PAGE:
|6/26/22 Our backyard view
If you’re a regular reader, you well know that I can sketch
almost any mundane subject repeatedly and still entertain myself as well as
find something new to explore. I’ve been doing it for most of my 10-plus years
as a sketcher, especially since the pandemic. My 30-Day Challenge reinforced
that message: Any subject can become a compelling or dynamic composition; it’s
up to the artist to find it.
I’m not saying that what I did find in my blah backyard last Sunday was anything compelling or dynamic, but when the temperature climbed to the mid-80s, I was motivated to sketch from my shady back deck, where it was only in the high 70s with a lovely breeze. I noticed that our neighbors had pruned their sour cherry tree, leaving a hole of light surrounded by foliage. It was a compositional challenge, to be sure, but armed with a glass of iced tea, I was up for the task.
|An essential thumbnail to find composition
potential. I wish I hadn't lost the window.
An initial thumbnail study was definitely essential – was a composition in there somewhere? I loved the slender strips of light on the tree limbs, and the garage and house beyond had some potential. Unfortunately, in my over-exuberance with scribbling foliage with water-soluble crayons, I managed to obscure the window that I had put in the thumbnail, which was regrettable. It would have been nice to retain that strong, dark rectangle behind the organic foliage.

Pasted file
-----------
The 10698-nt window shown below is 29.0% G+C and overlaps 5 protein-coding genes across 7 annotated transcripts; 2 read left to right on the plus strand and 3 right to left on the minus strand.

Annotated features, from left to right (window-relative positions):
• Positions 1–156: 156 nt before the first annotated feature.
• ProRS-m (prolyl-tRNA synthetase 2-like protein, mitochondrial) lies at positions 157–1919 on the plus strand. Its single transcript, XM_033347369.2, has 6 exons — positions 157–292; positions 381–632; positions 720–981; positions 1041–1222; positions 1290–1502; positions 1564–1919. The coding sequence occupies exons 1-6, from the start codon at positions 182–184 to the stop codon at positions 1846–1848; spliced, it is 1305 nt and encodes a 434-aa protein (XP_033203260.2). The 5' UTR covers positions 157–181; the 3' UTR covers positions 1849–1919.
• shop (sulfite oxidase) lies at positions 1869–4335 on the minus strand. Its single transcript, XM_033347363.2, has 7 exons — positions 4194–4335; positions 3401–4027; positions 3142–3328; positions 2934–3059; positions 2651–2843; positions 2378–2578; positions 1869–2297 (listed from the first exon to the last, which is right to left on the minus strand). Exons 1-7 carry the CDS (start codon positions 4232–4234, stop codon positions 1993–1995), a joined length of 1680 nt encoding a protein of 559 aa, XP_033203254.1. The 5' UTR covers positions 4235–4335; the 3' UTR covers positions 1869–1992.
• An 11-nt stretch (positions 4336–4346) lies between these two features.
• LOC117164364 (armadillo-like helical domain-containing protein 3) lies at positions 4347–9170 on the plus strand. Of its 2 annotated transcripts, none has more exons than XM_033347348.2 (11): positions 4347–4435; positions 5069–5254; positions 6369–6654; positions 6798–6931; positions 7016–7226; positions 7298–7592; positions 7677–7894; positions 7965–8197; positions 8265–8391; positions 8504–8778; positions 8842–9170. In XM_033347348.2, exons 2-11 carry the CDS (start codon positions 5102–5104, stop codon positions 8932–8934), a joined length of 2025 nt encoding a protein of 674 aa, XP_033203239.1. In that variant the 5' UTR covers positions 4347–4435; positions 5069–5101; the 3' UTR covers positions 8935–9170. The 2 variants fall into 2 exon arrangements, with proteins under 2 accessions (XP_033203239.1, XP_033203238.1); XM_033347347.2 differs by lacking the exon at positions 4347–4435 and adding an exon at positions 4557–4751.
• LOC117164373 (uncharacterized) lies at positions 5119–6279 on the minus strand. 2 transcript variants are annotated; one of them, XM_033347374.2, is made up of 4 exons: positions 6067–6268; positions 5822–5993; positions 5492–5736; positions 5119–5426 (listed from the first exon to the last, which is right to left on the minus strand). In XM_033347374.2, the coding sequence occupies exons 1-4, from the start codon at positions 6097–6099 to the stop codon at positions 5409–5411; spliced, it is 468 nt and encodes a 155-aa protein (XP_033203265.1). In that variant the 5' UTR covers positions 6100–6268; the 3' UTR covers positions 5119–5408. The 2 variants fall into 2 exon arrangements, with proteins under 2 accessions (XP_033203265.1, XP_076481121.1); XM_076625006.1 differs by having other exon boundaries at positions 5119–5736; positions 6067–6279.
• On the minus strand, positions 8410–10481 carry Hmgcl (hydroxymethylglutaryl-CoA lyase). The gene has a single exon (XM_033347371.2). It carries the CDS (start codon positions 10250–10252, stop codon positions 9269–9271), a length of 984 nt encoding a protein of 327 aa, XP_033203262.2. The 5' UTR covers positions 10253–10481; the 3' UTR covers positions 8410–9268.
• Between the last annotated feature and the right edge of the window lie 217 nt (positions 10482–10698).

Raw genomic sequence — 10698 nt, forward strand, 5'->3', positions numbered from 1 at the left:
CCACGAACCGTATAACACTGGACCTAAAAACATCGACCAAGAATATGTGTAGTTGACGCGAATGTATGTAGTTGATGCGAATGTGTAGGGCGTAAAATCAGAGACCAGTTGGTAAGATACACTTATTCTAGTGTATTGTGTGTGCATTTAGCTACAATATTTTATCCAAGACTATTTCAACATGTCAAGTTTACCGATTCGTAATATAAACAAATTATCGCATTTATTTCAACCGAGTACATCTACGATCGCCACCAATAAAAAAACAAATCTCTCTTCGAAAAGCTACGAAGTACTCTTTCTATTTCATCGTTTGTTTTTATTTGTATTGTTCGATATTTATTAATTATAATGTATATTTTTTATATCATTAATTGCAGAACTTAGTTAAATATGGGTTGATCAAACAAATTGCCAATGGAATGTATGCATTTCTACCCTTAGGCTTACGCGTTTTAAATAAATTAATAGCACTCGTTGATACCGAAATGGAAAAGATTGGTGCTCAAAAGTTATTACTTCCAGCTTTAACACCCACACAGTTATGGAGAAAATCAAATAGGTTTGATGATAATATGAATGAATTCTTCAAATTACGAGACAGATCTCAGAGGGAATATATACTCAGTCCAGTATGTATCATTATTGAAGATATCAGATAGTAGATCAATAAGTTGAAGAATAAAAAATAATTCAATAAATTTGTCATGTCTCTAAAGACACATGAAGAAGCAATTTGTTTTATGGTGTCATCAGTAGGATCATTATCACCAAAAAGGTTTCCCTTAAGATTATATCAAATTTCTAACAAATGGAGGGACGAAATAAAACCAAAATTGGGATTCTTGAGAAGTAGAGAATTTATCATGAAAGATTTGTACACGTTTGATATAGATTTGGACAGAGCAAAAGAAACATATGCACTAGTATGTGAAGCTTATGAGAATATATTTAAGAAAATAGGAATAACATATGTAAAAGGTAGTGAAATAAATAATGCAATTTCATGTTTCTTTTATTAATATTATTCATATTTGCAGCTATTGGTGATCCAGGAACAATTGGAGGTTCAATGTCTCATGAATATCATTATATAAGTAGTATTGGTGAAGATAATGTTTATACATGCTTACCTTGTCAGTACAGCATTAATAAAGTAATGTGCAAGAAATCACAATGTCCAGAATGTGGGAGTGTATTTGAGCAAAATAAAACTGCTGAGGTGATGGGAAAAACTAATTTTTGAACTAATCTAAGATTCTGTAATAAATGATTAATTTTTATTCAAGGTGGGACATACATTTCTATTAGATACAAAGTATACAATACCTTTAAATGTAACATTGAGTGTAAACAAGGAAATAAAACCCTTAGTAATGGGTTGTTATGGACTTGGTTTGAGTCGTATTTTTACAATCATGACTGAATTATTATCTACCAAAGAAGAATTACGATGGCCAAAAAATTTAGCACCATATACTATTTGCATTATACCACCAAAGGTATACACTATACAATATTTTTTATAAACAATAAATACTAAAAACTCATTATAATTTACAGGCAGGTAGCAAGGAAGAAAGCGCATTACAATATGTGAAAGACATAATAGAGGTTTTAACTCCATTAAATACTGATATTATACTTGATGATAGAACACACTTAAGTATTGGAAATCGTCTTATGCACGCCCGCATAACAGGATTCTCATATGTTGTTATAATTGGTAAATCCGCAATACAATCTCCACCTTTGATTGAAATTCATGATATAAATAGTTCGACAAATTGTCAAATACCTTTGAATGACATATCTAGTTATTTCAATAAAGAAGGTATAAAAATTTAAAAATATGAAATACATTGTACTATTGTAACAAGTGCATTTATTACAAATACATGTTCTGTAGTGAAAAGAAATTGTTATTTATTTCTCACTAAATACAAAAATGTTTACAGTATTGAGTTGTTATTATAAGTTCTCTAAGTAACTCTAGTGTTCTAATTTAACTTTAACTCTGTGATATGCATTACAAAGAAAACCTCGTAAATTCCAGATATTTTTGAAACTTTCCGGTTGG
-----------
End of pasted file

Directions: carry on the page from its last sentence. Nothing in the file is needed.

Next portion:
Sketch kit and color note: In winter and early spring, I used my mini Sendak pencil roll as a convenient way to bring along experimental materials while sketching in the car. Now it has a new summer job: The mini Sendak is an easy way to tote a selection of materials out to the deck. I packed the Sendak with some Caran d’Ache Neocolor II crayons and Museum Aquarelle pencils in primary triad hues and used them together. The triad I used here is mostly my favorite CMYK, except I swapped out Lemon Yellow (240) for the slightly warmer Yellow (10). The other two colors are Purplish Red (350) and Phthalocyanine Blue (162). I like this triad – not too different from my usual CMYK, but the warmer yellow makes some difference. The triad reflects our cool backyard, but it’s not the warm summer triad I’ve been looking for.
Speaking of the Neocolor II crayons, they are an interesting animal that do not mix with Museum Aquarelle pencils as much as I would expect. Although they are both water-soluble and rich in pigment, and the crayons apply well over pencils, pencils do not apply as well over crayons. The crayons leave behind enough of a waxy surface that pencils seem to slip and slide over it. Using them together requires a bit of planning. In this sketch, I used pencils for the finer lines, and then I could go to town scribbling the foliage with Neocolors heavily but very quickly.
I don’t like taking Neocolors out on location, as they are a bit more fiddly to handle standing up, but they are lots of fun. They are ideal for large areas of color that don’t require fine details, like trees and other foliage. I hope to use them more from the deck this summer.
|My back deck studio.
|Another primary triad trial.
|Hard-pressed for a composition, I persisted.